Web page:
Read Poets' Society; Today Is National Poetry Day, the North East Should Be Saying Hurrah. We Take a Look at Why the Northern Poetry Library Makes the Region a Beacon of Verse

The Journal (Newcastle, England), October 8, 2015 | Go to article overview

Read Poets' Society; Today Is National Poetry Day, the North East Should Be Saying Hurrah. We Take a Look at Why the Northern Poetry Library Makes the Region a Beacon of Verse


TODAY sees a national celebration of the importance of poetry. Britain has produced some of the world's most celebrated poets, from Basil Bunting to Kate Fox, and the culture of the North East inspired some fantastic verse.

The region holds the largest collection of contemporary poetry outside of London in the Northern Poetry Library, hosted within Morpeth Library in Northumberland.

The Northern Poetry Library contains the work of all the major poets writing in English since the end of the Second World War in over 15,000 volumes, including first editions, signed copies and runs of poetry periodicals.

And now its work is set to be unveiled across the region as a project launches tonight at Morpeth Library, from 7pm to 9pm, dedicated to getting ordinary people engaged in poetry.

Val Tyler, Northumberland County Council portfolio holder for culture, said: "This is a really exciting project. We have such a fantastic resource right here in the North East and this gives us the chance to literally 'spread the word' and get people as enthused as we are.

"The project includes setting up poets in residence across the region to work with the communities, commissions, events and a new digital platform.

"The launch will include readings from our poets as well as the launch of the new website. It will be a great way to celebrate the beginning of this fantastic project."

As part of Northumberland's public library service, The Northern Poetry Library books can be borrowed and reserved for free as part of the library's normal stock. Anyone can join Northumberland Libraries and borrow the books, or go along to browse the collection.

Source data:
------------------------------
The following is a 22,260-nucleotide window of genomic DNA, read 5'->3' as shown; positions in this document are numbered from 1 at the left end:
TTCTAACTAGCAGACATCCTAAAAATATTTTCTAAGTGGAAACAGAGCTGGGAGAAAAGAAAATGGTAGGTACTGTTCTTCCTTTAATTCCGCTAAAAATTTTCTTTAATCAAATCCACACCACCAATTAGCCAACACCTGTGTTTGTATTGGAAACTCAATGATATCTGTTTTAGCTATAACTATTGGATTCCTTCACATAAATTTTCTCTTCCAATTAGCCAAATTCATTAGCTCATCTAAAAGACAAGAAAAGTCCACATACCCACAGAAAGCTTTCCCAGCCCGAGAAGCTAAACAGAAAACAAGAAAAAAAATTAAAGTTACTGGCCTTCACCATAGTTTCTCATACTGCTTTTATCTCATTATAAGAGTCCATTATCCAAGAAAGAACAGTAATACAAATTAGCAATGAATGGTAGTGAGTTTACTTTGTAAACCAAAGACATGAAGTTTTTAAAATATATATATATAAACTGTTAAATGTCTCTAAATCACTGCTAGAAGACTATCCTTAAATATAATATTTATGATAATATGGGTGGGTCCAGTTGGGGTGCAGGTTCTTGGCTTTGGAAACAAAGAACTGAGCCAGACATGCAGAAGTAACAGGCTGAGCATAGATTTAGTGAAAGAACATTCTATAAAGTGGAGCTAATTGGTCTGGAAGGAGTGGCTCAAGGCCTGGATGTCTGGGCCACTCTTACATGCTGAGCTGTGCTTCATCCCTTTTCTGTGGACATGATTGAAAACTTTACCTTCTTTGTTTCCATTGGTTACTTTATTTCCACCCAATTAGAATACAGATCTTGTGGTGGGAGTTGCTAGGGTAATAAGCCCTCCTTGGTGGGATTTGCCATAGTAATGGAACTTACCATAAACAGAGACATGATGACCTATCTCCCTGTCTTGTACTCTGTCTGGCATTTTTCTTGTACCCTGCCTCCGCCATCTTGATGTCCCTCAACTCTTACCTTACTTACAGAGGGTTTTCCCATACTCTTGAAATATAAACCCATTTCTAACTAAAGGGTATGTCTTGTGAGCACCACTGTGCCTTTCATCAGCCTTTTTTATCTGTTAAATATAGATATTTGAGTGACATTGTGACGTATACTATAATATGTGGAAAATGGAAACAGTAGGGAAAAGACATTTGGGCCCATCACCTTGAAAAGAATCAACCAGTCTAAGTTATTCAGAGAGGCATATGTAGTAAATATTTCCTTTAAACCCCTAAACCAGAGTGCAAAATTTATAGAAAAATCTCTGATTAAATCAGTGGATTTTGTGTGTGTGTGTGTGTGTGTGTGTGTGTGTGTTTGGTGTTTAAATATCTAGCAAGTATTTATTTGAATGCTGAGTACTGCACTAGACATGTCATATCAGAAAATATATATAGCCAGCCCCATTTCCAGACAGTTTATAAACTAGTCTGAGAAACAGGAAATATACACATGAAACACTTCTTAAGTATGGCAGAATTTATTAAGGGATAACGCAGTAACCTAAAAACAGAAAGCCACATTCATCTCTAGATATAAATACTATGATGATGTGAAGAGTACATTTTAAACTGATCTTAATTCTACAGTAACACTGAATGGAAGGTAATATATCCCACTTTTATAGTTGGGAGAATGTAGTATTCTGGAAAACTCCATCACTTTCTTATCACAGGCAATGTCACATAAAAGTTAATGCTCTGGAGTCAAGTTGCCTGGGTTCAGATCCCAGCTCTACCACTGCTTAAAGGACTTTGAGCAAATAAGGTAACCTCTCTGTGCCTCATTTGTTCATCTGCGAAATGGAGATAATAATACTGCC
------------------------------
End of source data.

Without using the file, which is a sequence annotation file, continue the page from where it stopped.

Established by the North Northumberland Arts Group in the 1960s together with Northern Arts, the regional precursor to the Arts Council, the aim was to create a collection to rival that of the collection at London's South Bank.

As you would expect, it has works by poets who have lived and worked in the North East including Tony Harrison, Basil Bunting, Barry Mac-Sweeney and a very good representation of local small presses like Arrowhead Press in Darlington, Smokestack in Ripon and Mudfog in Middlesbrough.

Lisa Matthews, lead poet for the project, has been based at the Northern Poetry Library researching the collection. She will work alongside fellow poets John Challis, Linda France, Carolyn Jess-Cooke, Jo Col-Turn to Page 20 From Page 19 ley and Degna Stone, who are based at Blyth, Hexham, Alnwick, Ashington and Berwick libraries.

The poets will create their own work inspired by the poetry collection, including digital responses for the new platform, and develop a programme so that community groups can write their own poetry and produce text-based artwork.

Lisa, a poet and writer from Whitley Bay, will also work with performance company November Club to develop a series of 'spotlight' commissions, inspired by key poems or themes.

Carolyn Jess-Cooke, poet in residence at Alnwick, said: "The Northern Poetry Library is one of the most important cultural resources in the UK, and particularly the North East.

"It has had an immense impact on my own creative practice and I would imagine should continue to play a significant role in the cultural impact of North East England.

"Poetry is one of the most essential cultural instruments to help people understand how to live. I'll default to Jane Hirshfield, who puts it better than me when she says 'poetry's work is the clarification and magnifi-cation of being'. …

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